SIX PEOPLE ARE arguing around a table at the Jewish Federation in Monrovia for the third day in a row. The stacks of books in front of them have grown shorter, but most of the two hundred or so that arrived in May still line the entrance to Kim Banaji’s office. We’re still trading off, comparing notes, rethinking our picks. It is the first week in June, just days since four of our members returned from the Jewish Book Council (JBC)’s annual convention in New York, and the committee has only two days before we have to submit our first-choice requests for authors.
New York Times bestsellers, top-line entertainers, Pulitzer and National Jewish Book Award winners. Poets, novelists, scientists, chefs and sportswriters. Humorists and historians, survivors, rabbis and rebels….
Every autumn, the Jewish Book Festival, now in its 20th year, brings them all to the communities of the San Gabriel and Pomona Valleys for a month-plus of readings, Sunday bagel brunches, Saturday evening galas, and other special events. Last year’s Festival brought in record crowds, including a significant number of newcomers, and raised expectations yet again for the coming season.
Because we’re part of the JBC national network, we’re competing for authors with bigger festivals like San Diego, Dallas and Cherry Hill. And yet against the odds, our modest size and our format, we do get our share of leading authors, many of whom tell us this is one Festival they’d come back to without reservations. Some have even rearranged their tour schedules to fit us in.
How did we get here?
Committee Chair Myra Weiss, of Beth Shalom in Whittier, was one of the Festival’s founding members.
“Our starting idea was that we had no money and what could we do? So we looked for three or four local Jewish authors who might be willing to speak at area synagogues without a fee. Even though we were a real shoestring operation, we got good authors, we sold books, and members from other synagogues started joining the committee. But it must have been an idea whose time was happening because just around then, the Jewish Book Council was born.”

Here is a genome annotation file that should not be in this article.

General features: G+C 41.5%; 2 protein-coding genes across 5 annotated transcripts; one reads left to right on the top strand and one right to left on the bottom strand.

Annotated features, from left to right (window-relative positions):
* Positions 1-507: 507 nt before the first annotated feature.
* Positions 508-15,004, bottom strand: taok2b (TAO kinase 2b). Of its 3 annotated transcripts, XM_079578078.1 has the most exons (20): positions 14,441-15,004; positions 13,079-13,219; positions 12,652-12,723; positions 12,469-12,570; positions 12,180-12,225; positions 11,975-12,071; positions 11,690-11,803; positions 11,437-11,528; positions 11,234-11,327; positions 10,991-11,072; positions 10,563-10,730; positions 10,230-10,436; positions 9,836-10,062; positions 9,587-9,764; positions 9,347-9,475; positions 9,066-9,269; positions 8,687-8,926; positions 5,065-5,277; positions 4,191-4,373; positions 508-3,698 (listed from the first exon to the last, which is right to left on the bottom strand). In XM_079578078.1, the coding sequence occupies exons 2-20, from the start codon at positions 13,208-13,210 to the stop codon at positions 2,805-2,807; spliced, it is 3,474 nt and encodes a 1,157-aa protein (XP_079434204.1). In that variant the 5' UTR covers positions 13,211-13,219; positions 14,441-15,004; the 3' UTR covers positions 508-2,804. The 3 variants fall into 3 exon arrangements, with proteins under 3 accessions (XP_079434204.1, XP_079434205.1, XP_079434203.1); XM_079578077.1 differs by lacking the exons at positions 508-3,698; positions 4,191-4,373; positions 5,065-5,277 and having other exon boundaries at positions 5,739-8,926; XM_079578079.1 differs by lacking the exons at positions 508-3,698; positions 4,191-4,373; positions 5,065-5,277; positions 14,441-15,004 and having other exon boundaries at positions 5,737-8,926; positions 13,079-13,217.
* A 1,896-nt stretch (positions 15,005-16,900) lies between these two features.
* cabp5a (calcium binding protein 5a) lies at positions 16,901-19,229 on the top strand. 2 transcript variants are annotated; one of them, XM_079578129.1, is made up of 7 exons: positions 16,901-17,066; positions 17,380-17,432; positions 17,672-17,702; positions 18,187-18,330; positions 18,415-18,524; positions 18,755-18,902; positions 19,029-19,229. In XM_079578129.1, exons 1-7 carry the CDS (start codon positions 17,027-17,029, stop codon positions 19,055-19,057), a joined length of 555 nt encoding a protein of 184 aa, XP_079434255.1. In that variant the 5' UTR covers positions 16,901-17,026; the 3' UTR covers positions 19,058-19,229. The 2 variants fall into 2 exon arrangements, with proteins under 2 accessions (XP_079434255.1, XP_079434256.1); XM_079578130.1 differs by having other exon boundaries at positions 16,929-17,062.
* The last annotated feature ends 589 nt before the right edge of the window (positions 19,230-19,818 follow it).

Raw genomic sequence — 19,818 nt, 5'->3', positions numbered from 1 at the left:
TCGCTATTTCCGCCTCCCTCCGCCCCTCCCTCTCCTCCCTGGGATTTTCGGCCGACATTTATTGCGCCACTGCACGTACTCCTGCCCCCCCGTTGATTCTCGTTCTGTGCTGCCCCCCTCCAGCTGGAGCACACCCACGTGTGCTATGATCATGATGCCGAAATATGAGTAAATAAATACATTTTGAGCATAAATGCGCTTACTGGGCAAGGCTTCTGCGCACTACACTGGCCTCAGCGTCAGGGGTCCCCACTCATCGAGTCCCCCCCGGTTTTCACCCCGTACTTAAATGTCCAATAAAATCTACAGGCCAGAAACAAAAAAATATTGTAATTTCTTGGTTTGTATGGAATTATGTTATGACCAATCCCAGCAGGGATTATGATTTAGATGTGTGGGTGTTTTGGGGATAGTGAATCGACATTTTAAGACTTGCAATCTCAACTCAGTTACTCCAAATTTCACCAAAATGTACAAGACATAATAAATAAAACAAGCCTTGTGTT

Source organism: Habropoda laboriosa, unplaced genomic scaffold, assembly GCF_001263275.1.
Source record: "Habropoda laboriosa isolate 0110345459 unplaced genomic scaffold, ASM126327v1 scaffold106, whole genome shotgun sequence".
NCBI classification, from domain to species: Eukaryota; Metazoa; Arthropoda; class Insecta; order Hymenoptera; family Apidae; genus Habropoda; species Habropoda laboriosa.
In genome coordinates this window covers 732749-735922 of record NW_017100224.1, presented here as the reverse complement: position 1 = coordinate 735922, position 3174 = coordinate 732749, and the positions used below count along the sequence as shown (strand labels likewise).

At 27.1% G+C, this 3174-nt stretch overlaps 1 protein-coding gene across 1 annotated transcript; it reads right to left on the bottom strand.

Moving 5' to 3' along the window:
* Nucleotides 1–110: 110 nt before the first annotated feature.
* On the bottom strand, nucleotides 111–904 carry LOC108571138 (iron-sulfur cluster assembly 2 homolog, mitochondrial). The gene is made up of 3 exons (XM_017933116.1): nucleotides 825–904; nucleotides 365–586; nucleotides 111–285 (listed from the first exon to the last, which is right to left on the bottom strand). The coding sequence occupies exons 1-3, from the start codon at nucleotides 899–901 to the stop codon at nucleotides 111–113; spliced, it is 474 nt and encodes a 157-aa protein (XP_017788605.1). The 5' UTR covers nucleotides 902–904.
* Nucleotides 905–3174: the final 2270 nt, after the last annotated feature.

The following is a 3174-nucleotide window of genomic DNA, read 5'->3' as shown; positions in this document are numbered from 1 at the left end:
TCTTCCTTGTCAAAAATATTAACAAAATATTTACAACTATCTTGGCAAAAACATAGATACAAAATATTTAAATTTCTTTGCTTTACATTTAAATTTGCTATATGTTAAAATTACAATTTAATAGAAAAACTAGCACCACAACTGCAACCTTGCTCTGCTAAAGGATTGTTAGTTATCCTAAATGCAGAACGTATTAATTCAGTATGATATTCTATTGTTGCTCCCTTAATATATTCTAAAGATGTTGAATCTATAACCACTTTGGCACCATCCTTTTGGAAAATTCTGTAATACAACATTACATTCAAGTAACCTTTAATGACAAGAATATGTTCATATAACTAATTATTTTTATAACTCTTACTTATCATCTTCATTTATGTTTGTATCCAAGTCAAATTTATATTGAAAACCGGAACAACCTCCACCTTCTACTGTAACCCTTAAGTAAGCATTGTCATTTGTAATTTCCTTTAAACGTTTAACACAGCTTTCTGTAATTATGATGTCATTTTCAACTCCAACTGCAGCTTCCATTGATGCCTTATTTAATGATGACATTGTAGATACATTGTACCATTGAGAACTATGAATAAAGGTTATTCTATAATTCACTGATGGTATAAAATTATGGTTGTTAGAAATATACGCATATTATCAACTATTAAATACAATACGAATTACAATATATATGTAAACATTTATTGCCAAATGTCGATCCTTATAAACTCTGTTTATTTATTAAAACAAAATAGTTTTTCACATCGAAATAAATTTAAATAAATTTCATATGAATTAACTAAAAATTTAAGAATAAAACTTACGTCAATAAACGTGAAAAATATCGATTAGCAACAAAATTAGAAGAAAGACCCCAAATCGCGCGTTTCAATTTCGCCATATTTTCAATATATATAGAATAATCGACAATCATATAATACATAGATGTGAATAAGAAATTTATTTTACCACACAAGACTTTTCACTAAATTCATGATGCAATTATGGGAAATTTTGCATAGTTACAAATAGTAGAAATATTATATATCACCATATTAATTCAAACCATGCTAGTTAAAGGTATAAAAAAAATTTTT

Since then, our Jewish Book Festival has grown to ten or more events throughout our widespread community. A typical single-weekend festival or an author series at the JCC is easier, but with the help of our community partners, we’ve gained larger and larger audiences and authors from around the country and overseas. Our partners—congregations from Glendale to Ontario, Jewish schools and organizations, the University of La Verne—are the backbone of our Festival and make it possible by co-hosting. They provide venues and receptions, get the word out to their members, and come up with innovative themes for their author events. The Literary Circle, with more than 100 individual, family, foundation and organizational members, helps us meet the costs of bringing authors to our community.
Our planning year starts in February or March, when we start reading and looking for new books and authors, most at the national or international level, but some from our local community as well. From the moment reader copies arrive from the JBC until the convention in late May, we read and discuss as many books as we can, looking for ones our diverse audiences will like.
Some of our congregations thrive on current affairs, history, or science. Two are large enough and have the sound setups for Saturday evening galas with live music. Some congregations want to dig into new fiction, and some like to cook. We look for a balance between heavy and light, male- and female-oriented genres, popular and scholarly, and books that fit both older and younger interests.